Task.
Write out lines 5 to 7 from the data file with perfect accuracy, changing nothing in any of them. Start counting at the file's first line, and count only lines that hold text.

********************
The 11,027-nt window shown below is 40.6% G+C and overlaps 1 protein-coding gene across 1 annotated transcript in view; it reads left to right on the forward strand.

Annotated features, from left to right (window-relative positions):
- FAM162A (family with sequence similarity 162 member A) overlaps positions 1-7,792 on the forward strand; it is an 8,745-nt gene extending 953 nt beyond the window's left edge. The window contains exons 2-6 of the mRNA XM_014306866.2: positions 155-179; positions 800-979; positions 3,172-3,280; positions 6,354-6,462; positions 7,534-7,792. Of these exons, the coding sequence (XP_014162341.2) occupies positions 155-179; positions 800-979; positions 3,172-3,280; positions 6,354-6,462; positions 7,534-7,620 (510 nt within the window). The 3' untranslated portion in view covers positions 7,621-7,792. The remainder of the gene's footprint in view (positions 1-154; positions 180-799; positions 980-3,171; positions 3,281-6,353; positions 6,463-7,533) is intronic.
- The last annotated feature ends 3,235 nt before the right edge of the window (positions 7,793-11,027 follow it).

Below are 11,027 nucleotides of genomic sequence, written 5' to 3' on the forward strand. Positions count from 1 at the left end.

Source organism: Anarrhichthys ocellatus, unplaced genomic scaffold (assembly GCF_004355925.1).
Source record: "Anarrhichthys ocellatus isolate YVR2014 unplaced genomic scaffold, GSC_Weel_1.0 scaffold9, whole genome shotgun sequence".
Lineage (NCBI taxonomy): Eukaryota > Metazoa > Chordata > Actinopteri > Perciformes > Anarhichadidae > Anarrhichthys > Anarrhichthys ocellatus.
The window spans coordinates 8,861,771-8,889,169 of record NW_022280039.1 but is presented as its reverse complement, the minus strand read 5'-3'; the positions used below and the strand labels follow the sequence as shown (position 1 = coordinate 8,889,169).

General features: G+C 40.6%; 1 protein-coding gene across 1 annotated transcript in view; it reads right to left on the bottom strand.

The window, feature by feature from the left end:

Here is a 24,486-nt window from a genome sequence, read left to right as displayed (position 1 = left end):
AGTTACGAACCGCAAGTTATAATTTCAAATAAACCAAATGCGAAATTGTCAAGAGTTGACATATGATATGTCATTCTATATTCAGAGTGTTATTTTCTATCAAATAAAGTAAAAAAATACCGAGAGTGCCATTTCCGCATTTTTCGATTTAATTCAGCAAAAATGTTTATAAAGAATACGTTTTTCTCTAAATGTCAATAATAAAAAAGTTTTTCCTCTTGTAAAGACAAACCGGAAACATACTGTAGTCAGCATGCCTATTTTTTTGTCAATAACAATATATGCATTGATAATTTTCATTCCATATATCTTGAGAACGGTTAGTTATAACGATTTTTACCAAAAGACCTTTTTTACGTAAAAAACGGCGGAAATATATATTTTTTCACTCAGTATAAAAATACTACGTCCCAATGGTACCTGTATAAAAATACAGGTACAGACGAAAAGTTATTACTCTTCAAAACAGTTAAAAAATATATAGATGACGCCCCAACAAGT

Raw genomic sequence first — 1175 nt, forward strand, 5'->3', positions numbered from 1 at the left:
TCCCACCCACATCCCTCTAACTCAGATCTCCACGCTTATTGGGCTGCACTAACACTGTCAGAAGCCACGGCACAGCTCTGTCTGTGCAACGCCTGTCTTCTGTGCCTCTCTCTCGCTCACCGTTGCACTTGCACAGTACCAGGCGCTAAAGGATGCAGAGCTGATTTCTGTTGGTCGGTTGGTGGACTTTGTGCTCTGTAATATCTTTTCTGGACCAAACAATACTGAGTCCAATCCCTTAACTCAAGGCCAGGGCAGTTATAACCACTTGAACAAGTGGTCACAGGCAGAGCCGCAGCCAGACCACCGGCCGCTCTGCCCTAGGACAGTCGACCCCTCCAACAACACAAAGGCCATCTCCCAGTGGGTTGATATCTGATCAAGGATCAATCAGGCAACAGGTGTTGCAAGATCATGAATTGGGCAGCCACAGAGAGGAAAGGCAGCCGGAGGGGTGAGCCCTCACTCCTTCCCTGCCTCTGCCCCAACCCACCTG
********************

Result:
Below are 11,027 nucleotides of genomic sequence, written 5' to 3' on the forward strand. Positions count from 1 at the left end.

Source organism: Anarrhichthys ocellatus, unplaced genomic scaffold (assembly GCF_004355925.1).
Source record: "Anarrhichthys ocellatus isolate YVR2014 unplaced genomic scaffold, GSC_Weel_1.0 scaffold9, whole genome shotgun sequence".